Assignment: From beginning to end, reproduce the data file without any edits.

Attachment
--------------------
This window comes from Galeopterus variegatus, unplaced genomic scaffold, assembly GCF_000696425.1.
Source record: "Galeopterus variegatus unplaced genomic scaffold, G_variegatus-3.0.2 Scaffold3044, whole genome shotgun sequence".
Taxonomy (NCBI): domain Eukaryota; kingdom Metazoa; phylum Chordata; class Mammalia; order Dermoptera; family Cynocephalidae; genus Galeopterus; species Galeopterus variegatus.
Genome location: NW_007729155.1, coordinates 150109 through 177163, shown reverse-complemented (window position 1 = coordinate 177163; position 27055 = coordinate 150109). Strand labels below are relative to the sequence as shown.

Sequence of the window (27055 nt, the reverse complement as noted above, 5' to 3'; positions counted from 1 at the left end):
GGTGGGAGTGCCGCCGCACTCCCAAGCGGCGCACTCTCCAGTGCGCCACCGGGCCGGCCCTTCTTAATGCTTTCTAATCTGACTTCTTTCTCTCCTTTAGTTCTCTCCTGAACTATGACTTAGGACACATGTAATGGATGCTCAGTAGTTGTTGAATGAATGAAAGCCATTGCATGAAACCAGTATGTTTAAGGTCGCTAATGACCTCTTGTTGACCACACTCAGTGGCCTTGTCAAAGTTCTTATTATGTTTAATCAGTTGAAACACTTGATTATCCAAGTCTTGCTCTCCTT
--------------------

This window comes from Galeopterus variegatus, unplaced genomic scaffold, assembly GCF_000696425.1.
Source record: "Galeopterus variegatus unplaced genomic scaffold, G_variegatus-3.0.2 Scaffold3044, whole genome shotgun sequence".
Taxonomy (NCBI): domain Eukaryota; kingdom Metazoa; phylum Chordata; class Mammalia; order Dermoptera; family Cynocephalidae; genus Galeopterus; species Galeopterus variegatus.
Genome location: NW_007729155.1, coordinates 150109 through 177163, shown reverse-complemented (window position 1 = coordinate 177163; position 27055 = coordinate 150109). Strand labels below are relative to the sequence as shown.

Sequence of the window (27055 nt, the reverse complement as noted above, 5' to 3'; positions counted from 1 at the left end):
GGTGGGAGTGCCGCCGCACTCCCAAGCGGCGCACTCTCCAGTGCGCCACCGGGCCGGCCCTTCTTAATGCTTTCTAATCTGACTTCTTTCTCTCCTTTAGTTCTCTCCTGAACTATGACTTAGGACACATGTAATGGATGCTCAGTAGTTGTTGAATGAATGAAAGCCATTGCATGAAACCAGTATGTTTAAGGTCGCTAATGACCTCTTGTTGACCACACTCAGTGGCCTTGTCAAAGTTCTTATTATGTTTAATCAGTTGAAACACTTGATTATCCAAGTCTTGCTCTCCTT